Sizing the Cabinet for Drawers
I sized the cabinet opening with these points in mind: I’d be using 1/2″ thick drawer slides, 1/2″ thick drawer material and the Systainers are about 15 5/8″ wide. I left a little wiggle room in the width as I didn’t want the Systainers fitting in super tight.
I wanted my drawers to pull out far enough that I could open the Systainer and retrieve a tool, without removing the Systainer from the drawer. I determined that 14″, full extension drawer slides would allow for that. My cabinets are 14 1/2″ deep because I want the false drawer front to recess inside the cabinet and I’m using 1/2″ MDF for my false fronts.
Building Festool Systainer DRAWERS
Again, I used the simplest construction method possible to get the first batch of drawers built. 1/2″ plywood, glue and nailed together.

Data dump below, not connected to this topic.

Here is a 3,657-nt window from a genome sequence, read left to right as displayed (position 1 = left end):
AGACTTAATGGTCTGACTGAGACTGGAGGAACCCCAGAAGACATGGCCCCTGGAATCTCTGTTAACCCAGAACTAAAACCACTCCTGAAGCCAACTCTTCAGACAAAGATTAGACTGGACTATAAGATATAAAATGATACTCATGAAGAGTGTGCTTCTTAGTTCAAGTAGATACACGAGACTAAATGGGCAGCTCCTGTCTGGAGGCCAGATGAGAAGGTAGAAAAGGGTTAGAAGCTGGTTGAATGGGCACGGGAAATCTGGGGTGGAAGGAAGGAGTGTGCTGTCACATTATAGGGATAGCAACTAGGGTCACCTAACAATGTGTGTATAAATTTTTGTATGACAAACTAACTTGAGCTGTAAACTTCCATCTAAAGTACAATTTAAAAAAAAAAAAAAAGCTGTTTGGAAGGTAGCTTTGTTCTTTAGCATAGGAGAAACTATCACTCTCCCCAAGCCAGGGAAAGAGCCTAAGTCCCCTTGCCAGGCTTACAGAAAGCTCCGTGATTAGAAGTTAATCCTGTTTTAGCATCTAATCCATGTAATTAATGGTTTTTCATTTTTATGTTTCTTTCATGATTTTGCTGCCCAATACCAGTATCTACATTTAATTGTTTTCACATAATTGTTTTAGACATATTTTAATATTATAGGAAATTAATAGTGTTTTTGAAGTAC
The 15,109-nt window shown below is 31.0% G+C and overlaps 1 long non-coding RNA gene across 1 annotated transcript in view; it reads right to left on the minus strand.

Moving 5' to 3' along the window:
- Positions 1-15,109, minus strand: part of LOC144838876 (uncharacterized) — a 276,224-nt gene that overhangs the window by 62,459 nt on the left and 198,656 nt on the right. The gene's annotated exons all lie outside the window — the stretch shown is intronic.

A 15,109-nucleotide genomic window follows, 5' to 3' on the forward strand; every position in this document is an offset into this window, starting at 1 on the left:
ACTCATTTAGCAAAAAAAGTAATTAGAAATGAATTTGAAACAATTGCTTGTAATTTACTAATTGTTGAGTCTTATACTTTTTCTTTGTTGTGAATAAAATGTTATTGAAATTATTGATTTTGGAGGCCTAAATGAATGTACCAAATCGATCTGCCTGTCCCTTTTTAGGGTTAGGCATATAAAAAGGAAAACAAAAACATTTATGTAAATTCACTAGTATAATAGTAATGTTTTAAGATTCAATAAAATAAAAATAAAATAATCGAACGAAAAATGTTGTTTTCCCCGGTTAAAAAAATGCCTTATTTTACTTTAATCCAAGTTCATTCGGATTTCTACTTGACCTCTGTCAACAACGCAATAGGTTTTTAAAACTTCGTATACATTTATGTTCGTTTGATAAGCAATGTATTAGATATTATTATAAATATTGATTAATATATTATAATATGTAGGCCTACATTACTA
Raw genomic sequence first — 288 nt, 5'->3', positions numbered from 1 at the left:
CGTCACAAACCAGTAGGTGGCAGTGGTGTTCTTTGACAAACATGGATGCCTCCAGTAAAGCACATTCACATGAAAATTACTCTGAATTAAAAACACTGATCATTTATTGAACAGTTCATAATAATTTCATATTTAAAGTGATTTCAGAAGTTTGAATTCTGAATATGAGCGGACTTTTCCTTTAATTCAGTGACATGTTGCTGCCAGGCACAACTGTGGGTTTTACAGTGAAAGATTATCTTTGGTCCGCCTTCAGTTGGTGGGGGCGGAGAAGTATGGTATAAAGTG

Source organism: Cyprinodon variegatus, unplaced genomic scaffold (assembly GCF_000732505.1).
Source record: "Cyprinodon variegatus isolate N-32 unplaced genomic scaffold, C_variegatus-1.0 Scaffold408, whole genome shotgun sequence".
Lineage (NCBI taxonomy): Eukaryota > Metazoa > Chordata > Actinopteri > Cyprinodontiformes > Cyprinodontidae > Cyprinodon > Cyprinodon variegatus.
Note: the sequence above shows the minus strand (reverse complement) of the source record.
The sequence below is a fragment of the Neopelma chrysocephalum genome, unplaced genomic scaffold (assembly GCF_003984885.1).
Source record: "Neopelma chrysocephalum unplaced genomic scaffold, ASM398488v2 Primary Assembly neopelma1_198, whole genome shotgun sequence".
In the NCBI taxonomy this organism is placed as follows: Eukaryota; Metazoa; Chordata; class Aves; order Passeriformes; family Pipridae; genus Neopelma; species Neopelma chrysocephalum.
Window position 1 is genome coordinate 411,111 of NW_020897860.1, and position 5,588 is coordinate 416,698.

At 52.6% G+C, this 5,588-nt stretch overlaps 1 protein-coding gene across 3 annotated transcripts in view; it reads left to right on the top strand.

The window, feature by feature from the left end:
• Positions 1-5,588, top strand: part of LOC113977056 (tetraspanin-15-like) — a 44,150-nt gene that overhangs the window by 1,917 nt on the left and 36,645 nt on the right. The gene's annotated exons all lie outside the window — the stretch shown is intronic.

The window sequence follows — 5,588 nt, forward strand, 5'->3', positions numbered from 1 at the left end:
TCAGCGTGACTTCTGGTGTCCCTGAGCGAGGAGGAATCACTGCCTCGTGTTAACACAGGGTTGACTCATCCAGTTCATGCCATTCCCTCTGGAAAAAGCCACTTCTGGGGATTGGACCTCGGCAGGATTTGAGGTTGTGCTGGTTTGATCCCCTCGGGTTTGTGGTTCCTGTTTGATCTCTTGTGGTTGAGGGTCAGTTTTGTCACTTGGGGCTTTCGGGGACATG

I did take a minute to sand down all the sharp edges before assembly. It’s just way easier and faster to do it before.
Once they were built, I experimented a bit with installation. In my first cabinet, I drilled shelf pin holes thinking I’d use them for drawer installation. That way I could reconfigure the drawer location as my Festool collection grows. With all my planning, the holes I drilled did not line up where I needed them to. I used normal screws, which went really fast and I decided it wasn’t worth the time to drill holes in any more of my cabinets.